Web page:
Kev Eddy 13/02/2007
An Open Letter to Mr Turner
I've got a lot of time for you, Mr Turner. I hugely enjoy the 'punk folk' furrow you've been ploughing since before the end of Million Dead. In fact you could say your music has been one of my favourite things of the last year or so: yes, partly because it feels like you're a Billy Bragg for the web generation, but also because you're not just that. Your tales of urban, suburban and indeed rural life ring true, with good-natured wit and a healthy dollop of self-deprecation. Indeed, upon hearing your paean to hardcore punk, Back in the Day, I had one of those rare moments when you feel as though a song has been written just for you.
But I've got a problem, Frank. It sort of started on the day I rushed out and bought your album. There was a fear, a concern that crept upon me as I listened - almost a bad taste in my mouth. You see, the spark that was there on your EP, Campfire Punkrock, seemed to be - well - muted. Subdued. Some would say overproduced. I listened again and again, but it didn't get any better.
It's ok, I thought. Frank's basically a live act - he's a hell of a live act. Recordings don't really capture the core of what he's all about. It'll all be fine at the next gig - just him and his guitar, he'll strip it all right back and the passion, the rough edges and the fury will be there.
Well, Frank. I'm really sorry to say this, but it wasn't all fine. I can see that the Borderline was your biggest gig to date, and it was important that you make a great showing. And I also know Dive Dive are your mates, and you've played with them before. Don't get me wrong, I think they're an okay band. I'm not overly enamoured of their Hundred Reasons-meets-Jimmy Eat Word brand of punk rock, but they do it well - and the instrumental song they played at the end of their set rivalled Fugazi's finest moments in its sheer cacophony. However, every time they came on stage to back you up during your set, my heart sank. Because it destroyed that spark, Frank. It turned you into just another singer-songwriter with a backing band.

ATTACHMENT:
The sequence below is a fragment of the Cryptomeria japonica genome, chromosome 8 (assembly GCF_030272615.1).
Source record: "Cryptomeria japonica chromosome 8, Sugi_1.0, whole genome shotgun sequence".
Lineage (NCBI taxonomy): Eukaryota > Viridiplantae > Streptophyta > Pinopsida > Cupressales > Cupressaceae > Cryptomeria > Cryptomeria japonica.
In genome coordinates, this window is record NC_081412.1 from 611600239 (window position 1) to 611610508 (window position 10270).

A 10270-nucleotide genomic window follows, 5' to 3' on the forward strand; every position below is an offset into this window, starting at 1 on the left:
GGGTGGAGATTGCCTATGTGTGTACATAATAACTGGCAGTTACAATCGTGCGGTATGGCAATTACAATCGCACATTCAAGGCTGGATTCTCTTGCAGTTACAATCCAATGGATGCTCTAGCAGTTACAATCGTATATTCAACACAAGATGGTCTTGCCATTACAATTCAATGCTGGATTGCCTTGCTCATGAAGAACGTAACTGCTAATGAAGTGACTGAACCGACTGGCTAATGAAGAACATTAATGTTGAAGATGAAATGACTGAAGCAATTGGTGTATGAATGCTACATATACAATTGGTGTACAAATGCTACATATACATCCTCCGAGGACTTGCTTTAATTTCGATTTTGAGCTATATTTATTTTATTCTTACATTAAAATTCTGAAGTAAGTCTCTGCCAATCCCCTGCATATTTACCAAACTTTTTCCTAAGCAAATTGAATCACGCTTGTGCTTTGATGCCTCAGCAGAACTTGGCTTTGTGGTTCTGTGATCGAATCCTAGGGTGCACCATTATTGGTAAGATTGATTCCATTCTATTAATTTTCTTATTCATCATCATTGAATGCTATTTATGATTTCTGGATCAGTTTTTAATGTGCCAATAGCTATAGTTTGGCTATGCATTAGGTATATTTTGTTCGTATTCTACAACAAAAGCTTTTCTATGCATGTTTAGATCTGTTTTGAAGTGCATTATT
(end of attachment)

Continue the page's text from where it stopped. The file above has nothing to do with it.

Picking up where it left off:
Now, you see, looking back on it, I doubt myself. Everyone else there seemed to be enjoying it - perhaps I missed the point? Perhaps I'm in the wrong. But when I think back to Ladies of London Town, and the 'ooooo-ooooo-oooooo' backing vocals, I cringe. When I remember you singing about your band getting real far - only to insist the only person in your band is you - on Nashville Tennessee, the sentiment rings hollow. And when I recall that burst of completely gratuitous mouth organ on Back in the Day, I physically flinch.
You know, it wasn't all bad. Those songs you played alone onstage - just you and your beat-up guitar, with the Black Flag logo inscribed in the bottom corner - they had it. The power, the passion - it came back. But, ultimately, it was all soured. Because of the encore. Why do the encore, Frank? It was pretend. It wasn't authentic.
And, I guess, that's what's really bothering me. Up until Tuesday night, you seemed authentic - you seemed as though you really meant it all, that it wasn't just an act to sell records. You were one of the good guys. Now, I'm not so sure anymore - and I hope you prove me wrong.